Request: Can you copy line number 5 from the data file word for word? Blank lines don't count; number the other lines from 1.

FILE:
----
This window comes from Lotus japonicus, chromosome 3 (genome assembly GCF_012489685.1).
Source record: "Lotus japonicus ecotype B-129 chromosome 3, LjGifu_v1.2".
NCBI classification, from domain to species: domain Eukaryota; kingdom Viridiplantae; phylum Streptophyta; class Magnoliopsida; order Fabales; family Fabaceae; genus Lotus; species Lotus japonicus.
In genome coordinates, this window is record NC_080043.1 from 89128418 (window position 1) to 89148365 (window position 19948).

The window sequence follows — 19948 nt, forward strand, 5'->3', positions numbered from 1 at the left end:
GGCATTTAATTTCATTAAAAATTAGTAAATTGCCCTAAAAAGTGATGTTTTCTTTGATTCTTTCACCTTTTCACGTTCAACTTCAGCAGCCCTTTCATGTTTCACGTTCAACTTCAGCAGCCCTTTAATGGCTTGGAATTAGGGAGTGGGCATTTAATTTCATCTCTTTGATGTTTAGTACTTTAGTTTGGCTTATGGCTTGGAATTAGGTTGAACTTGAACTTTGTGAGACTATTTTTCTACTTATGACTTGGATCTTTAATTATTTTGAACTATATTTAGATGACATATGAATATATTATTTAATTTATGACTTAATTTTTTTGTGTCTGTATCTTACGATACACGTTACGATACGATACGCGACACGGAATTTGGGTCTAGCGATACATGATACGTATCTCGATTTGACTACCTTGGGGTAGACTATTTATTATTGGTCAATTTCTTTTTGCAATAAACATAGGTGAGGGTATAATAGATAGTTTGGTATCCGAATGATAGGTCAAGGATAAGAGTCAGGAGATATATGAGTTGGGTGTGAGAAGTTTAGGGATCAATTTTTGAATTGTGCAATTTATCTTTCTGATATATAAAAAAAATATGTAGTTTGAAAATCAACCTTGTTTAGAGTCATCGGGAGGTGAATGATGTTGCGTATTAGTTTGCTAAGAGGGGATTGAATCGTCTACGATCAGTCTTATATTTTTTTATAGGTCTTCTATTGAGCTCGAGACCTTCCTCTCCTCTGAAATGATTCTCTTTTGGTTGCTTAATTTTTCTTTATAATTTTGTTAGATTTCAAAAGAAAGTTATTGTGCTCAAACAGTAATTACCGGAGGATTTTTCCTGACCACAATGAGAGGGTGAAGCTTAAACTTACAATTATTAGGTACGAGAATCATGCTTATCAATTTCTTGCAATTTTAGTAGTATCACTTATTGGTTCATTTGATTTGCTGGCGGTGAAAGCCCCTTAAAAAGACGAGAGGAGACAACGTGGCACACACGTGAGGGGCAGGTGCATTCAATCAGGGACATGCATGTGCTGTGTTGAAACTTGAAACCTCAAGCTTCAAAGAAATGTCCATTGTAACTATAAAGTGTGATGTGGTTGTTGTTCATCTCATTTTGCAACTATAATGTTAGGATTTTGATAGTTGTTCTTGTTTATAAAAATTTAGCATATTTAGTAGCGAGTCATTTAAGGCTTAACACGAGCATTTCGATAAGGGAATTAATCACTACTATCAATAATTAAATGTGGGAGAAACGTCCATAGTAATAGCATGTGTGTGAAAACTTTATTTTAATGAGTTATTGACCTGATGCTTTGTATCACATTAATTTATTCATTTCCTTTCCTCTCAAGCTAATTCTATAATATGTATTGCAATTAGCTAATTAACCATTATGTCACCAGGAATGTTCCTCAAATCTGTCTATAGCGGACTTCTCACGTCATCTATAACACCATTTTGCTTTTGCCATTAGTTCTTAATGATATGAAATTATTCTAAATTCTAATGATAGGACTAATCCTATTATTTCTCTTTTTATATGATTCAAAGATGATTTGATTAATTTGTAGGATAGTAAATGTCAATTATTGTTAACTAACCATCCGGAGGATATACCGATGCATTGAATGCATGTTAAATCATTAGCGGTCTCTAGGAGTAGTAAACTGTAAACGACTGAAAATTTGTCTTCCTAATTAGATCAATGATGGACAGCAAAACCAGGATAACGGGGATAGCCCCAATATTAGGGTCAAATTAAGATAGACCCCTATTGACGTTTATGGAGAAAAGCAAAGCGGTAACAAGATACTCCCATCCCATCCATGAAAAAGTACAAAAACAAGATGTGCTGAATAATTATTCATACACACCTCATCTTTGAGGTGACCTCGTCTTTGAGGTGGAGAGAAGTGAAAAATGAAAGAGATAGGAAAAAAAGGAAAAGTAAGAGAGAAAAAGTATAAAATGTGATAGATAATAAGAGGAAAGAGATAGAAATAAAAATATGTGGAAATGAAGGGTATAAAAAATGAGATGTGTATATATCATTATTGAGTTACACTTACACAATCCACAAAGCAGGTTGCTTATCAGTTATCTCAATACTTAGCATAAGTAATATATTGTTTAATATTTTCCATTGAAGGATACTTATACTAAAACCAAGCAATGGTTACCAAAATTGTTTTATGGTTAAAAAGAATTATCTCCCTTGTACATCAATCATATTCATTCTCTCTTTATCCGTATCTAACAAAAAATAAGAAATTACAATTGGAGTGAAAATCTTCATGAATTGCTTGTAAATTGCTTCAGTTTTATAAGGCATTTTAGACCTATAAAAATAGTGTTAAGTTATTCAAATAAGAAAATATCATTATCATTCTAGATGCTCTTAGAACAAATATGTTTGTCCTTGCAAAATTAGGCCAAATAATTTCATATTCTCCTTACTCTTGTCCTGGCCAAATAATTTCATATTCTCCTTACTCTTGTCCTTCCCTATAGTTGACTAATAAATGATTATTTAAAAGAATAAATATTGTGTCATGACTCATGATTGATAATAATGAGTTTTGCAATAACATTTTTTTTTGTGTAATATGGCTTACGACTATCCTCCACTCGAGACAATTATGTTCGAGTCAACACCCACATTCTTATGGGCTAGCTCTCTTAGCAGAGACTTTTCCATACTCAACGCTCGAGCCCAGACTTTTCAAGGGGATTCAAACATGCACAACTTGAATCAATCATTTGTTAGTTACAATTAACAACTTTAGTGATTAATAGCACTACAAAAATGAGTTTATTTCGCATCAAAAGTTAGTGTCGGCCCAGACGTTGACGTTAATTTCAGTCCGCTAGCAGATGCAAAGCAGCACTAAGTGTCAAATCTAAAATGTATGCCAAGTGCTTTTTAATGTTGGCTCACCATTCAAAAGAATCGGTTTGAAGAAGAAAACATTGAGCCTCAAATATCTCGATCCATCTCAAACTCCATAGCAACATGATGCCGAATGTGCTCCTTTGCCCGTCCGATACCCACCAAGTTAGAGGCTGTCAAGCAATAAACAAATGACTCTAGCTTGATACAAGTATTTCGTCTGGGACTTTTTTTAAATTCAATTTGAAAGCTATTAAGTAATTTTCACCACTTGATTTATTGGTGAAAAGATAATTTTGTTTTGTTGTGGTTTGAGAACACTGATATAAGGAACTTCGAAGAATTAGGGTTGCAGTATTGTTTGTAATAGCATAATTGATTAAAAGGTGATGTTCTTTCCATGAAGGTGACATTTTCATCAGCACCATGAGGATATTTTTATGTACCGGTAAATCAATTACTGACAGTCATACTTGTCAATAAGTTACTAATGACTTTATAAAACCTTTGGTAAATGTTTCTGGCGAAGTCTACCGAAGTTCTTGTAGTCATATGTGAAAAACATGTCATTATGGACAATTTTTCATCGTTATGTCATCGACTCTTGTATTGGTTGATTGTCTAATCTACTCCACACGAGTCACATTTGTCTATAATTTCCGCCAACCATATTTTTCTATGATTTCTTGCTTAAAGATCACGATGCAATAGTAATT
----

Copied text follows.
The window sequence follows — 19948 nt, forward strand, 5'->3', positions numbered from 1 at the left end: